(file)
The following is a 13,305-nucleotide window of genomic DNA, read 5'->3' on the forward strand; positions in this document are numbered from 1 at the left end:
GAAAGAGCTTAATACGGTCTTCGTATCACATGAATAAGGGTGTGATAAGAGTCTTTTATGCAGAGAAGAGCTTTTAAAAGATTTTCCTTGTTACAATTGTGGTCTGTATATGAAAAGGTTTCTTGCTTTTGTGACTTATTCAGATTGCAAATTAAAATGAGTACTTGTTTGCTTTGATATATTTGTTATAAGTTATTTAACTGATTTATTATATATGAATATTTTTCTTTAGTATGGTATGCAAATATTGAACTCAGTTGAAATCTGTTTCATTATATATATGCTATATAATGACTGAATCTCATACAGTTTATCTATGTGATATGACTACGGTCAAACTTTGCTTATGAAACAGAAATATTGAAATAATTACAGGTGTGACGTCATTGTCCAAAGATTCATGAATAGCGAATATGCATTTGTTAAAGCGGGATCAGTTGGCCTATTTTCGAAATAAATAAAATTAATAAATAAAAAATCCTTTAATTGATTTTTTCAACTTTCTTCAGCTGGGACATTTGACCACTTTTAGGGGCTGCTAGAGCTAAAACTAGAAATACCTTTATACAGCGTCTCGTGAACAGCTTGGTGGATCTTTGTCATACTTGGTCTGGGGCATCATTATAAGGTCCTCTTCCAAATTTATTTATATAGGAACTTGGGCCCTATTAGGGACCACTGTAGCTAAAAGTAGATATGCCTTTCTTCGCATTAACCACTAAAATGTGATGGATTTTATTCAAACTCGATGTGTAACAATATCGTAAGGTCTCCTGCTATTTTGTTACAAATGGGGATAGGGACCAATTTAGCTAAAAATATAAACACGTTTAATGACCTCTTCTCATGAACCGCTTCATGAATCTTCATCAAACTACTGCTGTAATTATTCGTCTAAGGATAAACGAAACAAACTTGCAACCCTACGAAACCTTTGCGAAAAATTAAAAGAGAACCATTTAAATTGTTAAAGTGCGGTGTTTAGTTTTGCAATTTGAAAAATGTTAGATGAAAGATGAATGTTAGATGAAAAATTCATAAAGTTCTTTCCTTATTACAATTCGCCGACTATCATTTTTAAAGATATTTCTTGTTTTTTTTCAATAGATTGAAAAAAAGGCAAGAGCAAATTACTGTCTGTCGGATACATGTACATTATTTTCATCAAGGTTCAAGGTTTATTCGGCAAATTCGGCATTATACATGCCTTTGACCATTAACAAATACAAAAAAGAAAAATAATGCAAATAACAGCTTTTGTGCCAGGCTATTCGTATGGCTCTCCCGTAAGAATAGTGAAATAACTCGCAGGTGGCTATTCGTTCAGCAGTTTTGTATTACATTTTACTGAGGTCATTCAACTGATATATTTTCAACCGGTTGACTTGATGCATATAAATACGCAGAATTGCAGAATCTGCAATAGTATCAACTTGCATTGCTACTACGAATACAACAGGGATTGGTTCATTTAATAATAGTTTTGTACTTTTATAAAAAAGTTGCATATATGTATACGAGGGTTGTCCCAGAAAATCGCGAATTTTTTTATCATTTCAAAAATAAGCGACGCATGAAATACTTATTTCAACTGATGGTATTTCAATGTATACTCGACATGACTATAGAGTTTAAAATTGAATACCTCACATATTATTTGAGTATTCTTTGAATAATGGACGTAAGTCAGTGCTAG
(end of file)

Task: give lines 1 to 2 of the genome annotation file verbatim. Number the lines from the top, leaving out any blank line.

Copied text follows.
The following is a 13,305-nucleotide window of genomic DNA, read 5'->3' on the forward strand; positions in this document are numbered from 1 at the left end:
GAAAGAGCTTAATACGGTCTTCGTATCACATGAATAAGGGTGTGATAAGAGTCTTTTATGCAGAGAAGAGCTTTTAAAAGATTTTCCTTGTTACAATTGTGGTCTGTATATGAAAAGGTTTCTTGCTTTTGTGACTTATTCAGATTGCAAATTAAAATGAGTACTTGTTTGCTTTGATATATTTGTTATAAGTTATTTAACTGATTTATTATATATGAATATTTTTCTTTAGTATGGTATGCAAATATTGAACTCAGTTGAAATCTGTTTCATTATATATATGCTATATAATGACTGAATCTCATACAGTTTATCTATGTGATATGACTACGGTCAAACTTTGCTTATGAAACAGAAATATTGAAATAATTACAGGTGTGACGTCATTGTCCAAAGATTCATGAATAGCGAATATGCATTTGTTAAAGCGGGATCAGTTGGCCTATTTTCGAAATAAATAAAATTAATAAATAAAAAATCCTTTAATTGATTTTTTCAACTTTCTTCAGCTGGGACATTTGACCACTTTTAGGGGCTGCTAGAGCTAAAACTAGAAATACCTTTATACAGCGTCTCGTGAACAGCTTGGTGGATCTTTGTCATACTTGGTCTGGGGCATCATTATAAGGTCCTCTTCCAAATTTATTTATATAGGAACTTGGGCCCTATTAGGGACCACTGTAGCTAAAAGTAGATATGCCTTTCTTCGCATTAACCACTAAAATGTGATGGATTTTATTCAAACTCGATGTGTAACAATATCGTAAGGTCTCCTGCTATTTTGTTACAAATGGGGATAGGGACCAATTTAGCTAAAAATATAAACACGTTTAATGACCTCTTCTCATGAACCGCTTCATGAATCTTCATCAAACTACTGCTGTAATTATTCGTCTAAGGATAAACGAAACAAACTTGCAACCCTACGAAACCTTTGCGAAAAATTAAAAGAGAACCATTTAAATTGTTAAAGTGCGGTGTTTAGTTTTGCAATTTGAAAAATGTTAGATGAAAGATGAATGTTAGATGAAAAATTCATAAAGTTCTTTCCTTATTACAATTCGCCGACTATCATTTTTAAAGATATTTCTTGTTTTTTTTCAATAGATTGAAAAAAAGGCAAGAGCAAATTACTGTCTGTCGGATACATGTACATTATTTTCATCAAGGTTCAAGGTTTATTCGGCAAATTCGGCATTATACATGCCTTTGACCATTAACAAATACAAAAAAGAAAAATAATGCAAATAACAGCTTTTGTGCCAGGCTATTCGTATGGCTCTCCCGTAAGAATAGTGAAATAACTCGCAGGTGGCTATTCGTTCAGCAGTTTTGTATTACATTTTACTGAGGTCATTCAACTGATATATTTTCAACCGGTTGACTTGATGCATATAAATACGCAGAATTGCAGAATCTGCAATAGTATCAACTTGCATTGCTACTACGAATACAACAGGGATTGGTTCATTTAATAATAGTTTTGTACTTTTATAAAAAAGTTGCATATATGTATACGAGGGTTGTCCCAGAAAATCGCGAATTTTTTTATCATTTCAAAAATAAGCGACGCATGAAATACTTATTTCAACTGATGGTATTTCAATGTATACTCGACATGACTATAGAGTTTAAAATTGAATACCTCACATATTATTTGAGTATTCTTTGAATAATGGACGTAAGTCAGTGCTAG